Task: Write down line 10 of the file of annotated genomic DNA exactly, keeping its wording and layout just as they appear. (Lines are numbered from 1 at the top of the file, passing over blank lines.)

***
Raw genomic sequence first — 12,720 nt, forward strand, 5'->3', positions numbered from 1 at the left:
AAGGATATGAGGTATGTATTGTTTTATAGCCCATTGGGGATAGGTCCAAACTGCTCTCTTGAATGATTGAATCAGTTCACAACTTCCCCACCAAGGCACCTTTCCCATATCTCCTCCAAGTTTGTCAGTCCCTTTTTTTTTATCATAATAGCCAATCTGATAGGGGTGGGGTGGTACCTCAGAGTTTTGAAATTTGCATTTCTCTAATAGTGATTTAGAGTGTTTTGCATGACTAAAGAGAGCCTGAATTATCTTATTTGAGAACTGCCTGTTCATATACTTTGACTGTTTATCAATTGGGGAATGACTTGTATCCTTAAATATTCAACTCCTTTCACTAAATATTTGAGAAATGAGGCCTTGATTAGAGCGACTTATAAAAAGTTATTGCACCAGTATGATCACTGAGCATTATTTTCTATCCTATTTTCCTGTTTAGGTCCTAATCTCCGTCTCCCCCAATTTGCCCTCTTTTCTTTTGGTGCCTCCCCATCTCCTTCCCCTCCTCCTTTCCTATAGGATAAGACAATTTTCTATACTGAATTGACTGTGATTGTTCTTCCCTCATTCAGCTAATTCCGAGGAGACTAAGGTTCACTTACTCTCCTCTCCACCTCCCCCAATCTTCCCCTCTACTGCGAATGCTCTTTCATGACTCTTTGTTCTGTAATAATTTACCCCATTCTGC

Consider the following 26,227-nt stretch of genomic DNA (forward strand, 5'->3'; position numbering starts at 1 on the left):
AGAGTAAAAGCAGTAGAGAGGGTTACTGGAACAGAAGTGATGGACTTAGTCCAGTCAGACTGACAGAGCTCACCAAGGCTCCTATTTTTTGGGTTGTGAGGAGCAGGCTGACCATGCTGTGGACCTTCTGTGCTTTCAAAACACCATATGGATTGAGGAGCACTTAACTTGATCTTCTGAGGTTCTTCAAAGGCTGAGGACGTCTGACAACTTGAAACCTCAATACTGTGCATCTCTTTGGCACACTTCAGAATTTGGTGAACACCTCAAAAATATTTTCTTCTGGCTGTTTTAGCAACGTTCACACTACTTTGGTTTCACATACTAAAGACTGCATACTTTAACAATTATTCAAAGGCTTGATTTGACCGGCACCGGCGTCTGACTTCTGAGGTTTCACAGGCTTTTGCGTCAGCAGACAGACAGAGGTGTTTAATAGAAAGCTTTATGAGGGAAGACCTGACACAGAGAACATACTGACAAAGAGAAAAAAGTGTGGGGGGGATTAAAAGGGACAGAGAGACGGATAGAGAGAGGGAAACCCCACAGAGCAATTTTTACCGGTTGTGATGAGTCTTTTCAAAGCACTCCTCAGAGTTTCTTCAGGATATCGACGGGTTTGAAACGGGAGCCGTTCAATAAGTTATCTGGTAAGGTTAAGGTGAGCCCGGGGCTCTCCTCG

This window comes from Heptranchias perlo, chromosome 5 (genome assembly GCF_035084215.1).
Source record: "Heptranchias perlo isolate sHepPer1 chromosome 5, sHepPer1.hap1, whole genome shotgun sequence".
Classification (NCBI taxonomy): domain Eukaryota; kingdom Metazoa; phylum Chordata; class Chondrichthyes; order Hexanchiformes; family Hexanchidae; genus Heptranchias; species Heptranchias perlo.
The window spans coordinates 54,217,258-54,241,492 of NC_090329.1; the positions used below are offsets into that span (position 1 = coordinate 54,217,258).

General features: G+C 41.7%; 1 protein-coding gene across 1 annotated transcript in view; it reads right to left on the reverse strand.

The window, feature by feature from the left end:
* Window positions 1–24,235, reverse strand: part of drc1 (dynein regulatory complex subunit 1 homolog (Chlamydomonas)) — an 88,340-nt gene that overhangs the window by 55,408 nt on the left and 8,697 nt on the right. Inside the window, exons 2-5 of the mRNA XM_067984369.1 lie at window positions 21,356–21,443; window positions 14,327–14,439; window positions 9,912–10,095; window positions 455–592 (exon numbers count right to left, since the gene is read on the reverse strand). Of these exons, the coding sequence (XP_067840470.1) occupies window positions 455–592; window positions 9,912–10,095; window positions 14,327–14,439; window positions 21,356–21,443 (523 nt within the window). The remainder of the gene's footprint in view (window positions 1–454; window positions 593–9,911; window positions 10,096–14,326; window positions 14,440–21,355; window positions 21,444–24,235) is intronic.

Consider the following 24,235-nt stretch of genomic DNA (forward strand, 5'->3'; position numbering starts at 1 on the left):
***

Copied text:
The window, feature by feature from the left end: